Imaging is pretty important in a speaker as well.

#### chuckg

##### Supporting Actor
I don't think any of the responses above truly give an answer to the question. No offense, but nobody defined any of the qualities under measurement.

Simply:

Frequency is the "note." A piano usually hass 88 keys, with the low notes around 40 or 80 Hertz (vibrations per second) and the highest notes up around 8,000 Hertz. You can easily imagine that there are other notes on other instruments, and infer that there are sounds whose frequency is between notes on a conventional instrument. There are sounds (like saying "ess") that make sounds much higher in frequency than the basic note played. The human ear is generally able to hear frequencies from 20 Hertz to 20,000 Hertz.

Loudness is measured in deciBels. The Bel, named after Alexander Graham Bell, is the base unit, and a deciBel is one-tenth of a Bel. Going up from 1 Bel to 2 Bel doubles the perceived loudness - an increase of 10 deciBels (not 3). Goiing up another Bel again doubles the perceived loudness. To increase loudness by 3 dB requires twice the electrical power input. To make your sound system play twice as loud requires nearly ten times the amplifier power.

Now, putting those two things together and dividing by the answer to the ultimate question of life, the universe, and everything, we can get some idea what the frequency response curve of a loudspeaker really means.

You want each note to be played at the appropriate loudness, but that is difficult to do. Some notes wind up louder than others, some quieter. Speaker engineers have decided that they will measure the loudness of each frequency, and give you a short report on how well the speaker performs.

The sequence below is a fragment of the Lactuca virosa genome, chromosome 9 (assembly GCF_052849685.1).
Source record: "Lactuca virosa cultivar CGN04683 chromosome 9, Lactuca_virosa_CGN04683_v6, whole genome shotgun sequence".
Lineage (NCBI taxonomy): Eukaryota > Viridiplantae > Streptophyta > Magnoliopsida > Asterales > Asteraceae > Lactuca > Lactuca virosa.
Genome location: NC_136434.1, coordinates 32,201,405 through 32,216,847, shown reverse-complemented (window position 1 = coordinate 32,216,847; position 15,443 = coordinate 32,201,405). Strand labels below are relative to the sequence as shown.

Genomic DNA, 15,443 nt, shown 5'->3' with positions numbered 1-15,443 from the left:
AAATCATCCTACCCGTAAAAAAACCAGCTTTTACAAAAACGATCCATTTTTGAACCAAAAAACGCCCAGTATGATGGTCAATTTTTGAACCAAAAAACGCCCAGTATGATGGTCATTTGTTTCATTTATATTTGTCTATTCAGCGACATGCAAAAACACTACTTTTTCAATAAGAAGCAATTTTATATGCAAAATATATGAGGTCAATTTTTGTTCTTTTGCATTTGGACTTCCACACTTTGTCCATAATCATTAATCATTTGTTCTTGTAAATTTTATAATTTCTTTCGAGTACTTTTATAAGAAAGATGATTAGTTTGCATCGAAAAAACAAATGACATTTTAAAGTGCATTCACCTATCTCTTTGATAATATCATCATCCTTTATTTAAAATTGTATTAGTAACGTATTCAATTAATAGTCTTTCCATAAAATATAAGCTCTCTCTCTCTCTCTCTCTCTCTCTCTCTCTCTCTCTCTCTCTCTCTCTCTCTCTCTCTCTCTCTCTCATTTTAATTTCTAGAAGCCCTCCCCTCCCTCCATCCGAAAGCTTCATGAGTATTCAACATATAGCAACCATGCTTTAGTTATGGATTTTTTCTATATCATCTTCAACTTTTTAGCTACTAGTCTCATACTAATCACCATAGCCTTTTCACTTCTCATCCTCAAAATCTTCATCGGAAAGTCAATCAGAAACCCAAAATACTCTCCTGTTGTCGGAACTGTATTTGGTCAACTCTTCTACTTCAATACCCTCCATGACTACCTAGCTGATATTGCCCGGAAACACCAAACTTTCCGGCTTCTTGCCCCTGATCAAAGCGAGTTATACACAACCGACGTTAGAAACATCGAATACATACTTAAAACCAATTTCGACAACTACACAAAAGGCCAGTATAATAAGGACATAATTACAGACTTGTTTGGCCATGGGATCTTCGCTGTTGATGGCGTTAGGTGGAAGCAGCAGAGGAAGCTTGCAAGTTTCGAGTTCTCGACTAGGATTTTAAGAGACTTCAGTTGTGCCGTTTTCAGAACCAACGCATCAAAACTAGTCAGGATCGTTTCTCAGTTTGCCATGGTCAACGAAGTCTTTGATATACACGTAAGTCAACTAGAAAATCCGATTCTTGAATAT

Low notes are much more difficult to reproduce than high notes, and so often the frequency response report will begin at some frequency higher than 20 Hertz. Most folks consider that a difference in loudness between two notes of 3 dB will largely go unnoticed, so they tell you the range of frequencies that the speaker can produce given that limitation. All speakers will reproduce low notes, but it takes bigger speakers and much more power to make the low notes as loud as the high notes.

Nearly any speaker can easily reproduce the higher frequencies, so the report goes up to 20,000 by convention. Some speaker makers lately have been adding "super tweeters" that reproduce even higher frequencies, but in my opinion (and many audiophiles would disagree) this is just hype.

Some speaker makers will decide that having a lower dB variation is more important than reporting the lowest reasonable frequency that the speaker can reproduce, so you'll sometimes see something like "80-20,000 Hertz, +- 1.2 dB" That doesn't really mean that the speaker is really better than one that says "45-20,000 +-3dB", since some of the lesser loudness may be in the 45-80 Hertz range.

To truly see how "flat" a speaker is, one needs a graph of frequency versus loudness.